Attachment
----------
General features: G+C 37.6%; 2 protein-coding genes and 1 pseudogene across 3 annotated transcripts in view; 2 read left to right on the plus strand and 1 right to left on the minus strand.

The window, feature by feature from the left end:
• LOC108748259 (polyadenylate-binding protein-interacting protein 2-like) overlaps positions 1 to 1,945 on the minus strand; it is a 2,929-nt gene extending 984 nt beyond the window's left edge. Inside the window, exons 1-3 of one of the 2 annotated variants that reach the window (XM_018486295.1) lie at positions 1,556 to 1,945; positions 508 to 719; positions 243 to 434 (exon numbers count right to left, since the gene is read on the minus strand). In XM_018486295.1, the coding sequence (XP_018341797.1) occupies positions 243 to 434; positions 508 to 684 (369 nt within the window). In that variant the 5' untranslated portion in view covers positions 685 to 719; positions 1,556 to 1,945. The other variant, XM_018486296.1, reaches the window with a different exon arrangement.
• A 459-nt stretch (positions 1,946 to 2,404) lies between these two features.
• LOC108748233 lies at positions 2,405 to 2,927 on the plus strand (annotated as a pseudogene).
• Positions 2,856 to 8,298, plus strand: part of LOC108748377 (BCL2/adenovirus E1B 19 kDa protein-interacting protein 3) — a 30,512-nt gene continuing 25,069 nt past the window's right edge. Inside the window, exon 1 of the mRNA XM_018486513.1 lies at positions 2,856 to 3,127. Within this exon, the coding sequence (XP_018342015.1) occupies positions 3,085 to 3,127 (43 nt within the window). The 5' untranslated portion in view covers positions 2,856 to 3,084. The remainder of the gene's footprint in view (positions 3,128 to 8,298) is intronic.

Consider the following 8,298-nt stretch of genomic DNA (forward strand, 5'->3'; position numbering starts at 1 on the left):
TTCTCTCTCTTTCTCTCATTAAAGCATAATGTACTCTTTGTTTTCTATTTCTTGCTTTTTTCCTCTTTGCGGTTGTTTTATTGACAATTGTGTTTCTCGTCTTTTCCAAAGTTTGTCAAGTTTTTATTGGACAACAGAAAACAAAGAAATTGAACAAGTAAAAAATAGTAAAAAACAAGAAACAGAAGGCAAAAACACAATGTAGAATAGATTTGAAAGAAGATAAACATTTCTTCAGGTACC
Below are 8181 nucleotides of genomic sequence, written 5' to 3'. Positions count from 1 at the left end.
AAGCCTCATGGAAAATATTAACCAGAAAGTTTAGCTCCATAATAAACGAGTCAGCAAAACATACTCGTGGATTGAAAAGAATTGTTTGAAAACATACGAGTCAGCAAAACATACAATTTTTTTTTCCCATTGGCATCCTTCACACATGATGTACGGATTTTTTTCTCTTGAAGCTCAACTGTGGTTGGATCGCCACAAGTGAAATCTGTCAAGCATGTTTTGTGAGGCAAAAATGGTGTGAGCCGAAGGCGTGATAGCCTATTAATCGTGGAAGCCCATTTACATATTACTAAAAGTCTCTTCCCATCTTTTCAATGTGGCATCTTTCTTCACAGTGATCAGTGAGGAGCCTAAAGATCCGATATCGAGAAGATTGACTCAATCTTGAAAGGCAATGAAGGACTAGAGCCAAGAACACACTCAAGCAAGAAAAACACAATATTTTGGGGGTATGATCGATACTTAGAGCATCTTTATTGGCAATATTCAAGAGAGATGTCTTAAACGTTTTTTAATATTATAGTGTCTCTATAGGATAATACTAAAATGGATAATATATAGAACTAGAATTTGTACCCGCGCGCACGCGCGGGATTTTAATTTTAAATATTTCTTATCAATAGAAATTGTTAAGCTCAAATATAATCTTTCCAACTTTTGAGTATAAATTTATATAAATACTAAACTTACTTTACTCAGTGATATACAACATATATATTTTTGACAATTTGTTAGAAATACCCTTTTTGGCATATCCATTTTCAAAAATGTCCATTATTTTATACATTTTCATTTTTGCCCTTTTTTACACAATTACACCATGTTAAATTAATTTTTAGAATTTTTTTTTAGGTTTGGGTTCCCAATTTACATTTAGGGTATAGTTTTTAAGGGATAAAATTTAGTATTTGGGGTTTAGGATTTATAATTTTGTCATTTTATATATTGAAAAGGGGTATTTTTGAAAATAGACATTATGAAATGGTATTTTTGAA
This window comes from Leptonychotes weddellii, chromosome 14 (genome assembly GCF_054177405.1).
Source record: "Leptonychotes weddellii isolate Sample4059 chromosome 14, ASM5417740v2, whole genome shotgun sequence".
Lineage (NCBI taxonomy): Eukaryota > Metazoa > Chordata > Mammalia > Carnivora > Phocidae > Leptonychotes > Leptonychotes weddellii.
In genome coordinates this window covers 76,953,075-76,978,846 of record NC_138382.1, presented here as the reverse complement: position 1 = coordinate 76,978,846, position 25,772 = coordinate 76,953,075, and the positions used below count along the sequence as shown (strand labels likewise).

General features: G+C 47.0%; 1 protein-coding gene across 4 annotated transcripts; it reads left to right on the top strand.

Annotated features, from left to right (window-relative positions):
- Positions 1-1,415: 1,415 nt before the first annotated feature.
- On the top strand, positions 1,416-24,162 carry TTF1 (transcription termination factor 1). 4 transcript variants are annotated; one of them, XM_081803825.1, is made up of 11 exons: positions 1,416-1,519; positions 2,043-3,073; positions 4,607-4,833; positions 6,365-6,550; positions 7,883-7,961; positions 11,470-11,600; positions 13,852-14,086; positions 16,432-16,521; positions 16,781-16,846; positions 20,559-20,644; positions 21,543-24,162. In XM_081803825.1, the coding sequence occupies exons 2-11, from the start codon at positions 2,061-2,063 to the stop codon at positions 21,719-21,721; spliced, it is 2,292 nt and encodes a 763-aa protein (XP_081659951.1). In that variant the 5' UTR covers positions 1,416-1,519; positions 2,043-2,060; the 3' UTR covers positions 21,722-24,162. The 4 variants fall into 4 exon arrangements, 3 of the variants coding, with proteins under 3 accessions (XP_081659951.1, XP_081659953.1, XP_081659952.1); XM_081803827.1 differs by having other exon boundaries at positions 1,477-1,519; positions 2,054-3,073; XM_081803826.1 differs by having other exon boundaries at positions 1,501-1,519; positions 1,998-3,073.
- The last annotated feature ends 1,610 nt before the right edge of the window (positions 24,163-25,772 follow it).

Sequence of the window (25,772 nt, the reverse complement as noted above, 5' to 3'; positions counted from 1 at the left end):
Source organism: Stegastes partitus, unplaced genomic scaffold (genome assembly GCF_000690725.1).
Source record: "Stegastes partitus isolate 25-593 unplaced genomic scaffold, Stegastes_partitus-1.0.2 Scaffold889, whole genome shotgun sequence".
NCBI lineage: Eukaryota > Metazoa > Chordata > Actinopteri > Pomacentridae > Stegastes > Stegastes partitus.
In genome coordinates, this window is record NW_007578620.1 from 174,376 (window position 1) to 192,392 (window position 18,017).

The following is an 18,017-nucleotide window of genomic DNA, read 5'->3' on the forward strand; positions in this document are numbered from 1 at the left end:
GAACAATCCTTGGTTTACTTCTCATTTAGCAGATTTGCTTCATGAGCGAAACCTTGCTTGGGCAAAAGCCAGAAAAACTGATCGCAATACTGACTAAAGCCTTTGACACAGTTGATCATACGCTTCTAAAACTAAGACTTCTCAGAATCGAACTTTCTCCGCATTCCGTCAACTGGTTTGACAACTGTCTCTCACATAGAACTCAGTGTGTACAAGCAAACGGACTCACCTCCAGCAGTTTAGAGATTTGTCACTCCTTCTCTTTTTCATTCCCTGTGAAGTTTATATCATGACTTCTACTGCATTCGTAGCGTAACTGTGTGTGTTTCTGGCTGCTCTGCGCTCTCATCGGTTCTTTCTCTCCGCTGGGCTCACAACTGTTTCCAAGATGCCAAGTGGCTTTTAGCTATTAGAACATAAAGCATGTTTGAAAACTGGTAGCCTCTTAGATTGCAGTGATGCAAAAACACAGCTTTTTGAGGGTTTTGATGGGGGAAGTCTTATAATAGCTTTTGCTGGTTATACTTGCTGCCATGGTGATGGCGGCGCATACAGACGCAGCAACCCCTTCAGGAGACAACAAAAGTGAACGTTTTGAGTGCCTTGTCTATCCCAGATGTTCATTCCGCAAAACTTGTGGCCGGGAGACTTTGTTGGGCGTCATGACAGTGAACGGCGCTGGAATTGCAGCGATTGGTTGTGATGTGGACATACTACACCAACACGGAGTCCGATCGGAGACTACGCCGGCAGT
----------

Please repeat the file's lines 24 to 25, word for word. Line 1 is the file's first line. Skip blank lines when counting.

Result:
In genome coordinates, this window is record NW_007578620.1 from 174,376 (window position 1) to 192,392 (window position 18,017).

The following is an 18,017-nucleotide window of genomic DNA, read 5'->3' on the forward strand; positions in this document are numbered from 1 at the left end: